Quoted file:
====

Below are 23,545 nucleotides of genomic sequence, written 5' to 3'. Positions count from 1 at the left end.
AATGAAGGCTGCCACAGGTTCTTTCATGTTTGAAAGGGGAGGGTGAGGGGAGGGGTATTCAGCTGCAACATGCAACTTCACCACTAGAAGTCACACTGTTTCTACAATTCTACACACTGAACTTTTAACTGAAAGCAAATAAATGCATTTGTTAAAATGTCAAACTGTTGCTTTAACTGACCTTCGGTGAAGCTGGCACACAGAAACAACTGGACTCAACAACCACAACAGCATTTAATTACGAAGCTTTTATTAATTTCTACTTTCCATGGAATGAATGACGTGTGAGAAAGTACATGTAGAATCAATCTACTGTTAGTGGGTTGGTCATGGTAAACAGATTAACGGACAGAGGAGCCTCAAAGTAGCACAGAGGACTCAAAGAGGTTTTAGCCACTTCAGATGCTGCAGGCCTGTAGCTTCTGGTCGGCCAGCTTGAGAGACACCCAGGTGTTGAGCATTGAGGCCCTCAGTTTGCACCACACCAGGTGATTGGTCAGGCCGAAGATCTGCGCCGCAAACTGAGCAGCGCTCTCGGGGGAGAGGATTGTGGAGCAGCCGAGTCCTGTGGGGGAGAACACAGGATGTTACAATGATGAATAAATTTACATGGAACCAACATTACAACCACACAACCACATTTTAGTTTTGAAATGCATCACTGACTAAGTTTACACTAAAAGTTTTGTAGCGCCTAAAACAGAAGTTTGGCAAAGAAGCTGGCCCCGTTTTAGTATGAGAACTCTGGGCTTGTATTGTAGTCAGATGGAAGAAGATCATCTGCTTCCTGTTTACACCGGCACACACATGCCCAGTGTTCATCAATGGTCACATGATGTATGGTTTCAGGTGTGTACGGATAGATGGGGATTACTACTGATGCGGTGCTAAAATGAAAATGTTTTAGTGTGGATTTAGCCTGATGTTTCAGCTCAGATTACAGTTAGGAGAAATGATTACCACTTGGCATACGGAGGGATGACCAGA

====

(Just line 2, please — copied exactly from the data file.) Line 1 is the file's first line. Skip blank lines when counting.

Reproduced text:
AATGAAGGCTGCCACAGGTTCTTTCATGTTTGAAAGGGGAGGGTGAGGGGAGGGGTATTCAGCTGCAACATGCAACTTCACCACTAGAAGTCACACTGTTTCTACAATTCTACACACTGAACTTTTAACTGAAAGCAAATAAATGCATTTGTTAAAATGTCAAACTGTTGCTTTAACTGACCTTCGGTGAAGCTGGCACACAGAAACAACTGGACTCAACAACCACAACAGCATTTAATTACGAAGCTTTTATTAATTTCTACTTTCCATGGAATGAATGACGTGTGAGAAAGTACATGTAGAATCAATCTACTGTTAGTGGGTTGGTCATGGTAAACAGATTAACGGACAGAGGAGCCTCAAAGTAGCACAGAGGACTCAAAGAGGTTTTAGCCACTTCAGATGCTGCAGGCCTGTAGCTTCTGGTCGGCCAGCTTGAGAGACACCCAGGTGTTGAGCATTGAGGCCCTCAGTTTGCACCACACCAGGTGATTGGTCAGGCCGAAGATCTGCGCCGCAAACTGAGCAGCGCTCTCGGGGGAGAGGATTGTGGAGCAGCCGAGTCCTGTGGGGGAGAACACAGGATGTTACAATGATGAATAAATTTACATGGAACCAACATTACAACCACACAACCACATTTTAGTTTTGAAATGCATCACTGACTAAGTTTACACTAAAAGTTTTGTAGCGCCTAAAACAGAAGTTTGGCAAAGAAGCTGGCCCCGTTTTAGTATGAGAACTCTGGGCTTGTATTGTAGTCAGATGGAAGAAGATCATCTGCTTCCTGTTTACACCGGCACACACATGCCCAGTGTTCATCAATGGTCACATGATGTATGGTTTCAGGTGTGTACGGATAGATGGGGATTACTACTGATGCGGTGCTAAAATGAAAATGTTTTAGTGTGGATTTAGCCTGATGTTTCAGCTCAGATTACAGTTAGGAGAAATGATTACCACTTGGCATACGGAGGGATGACCAGA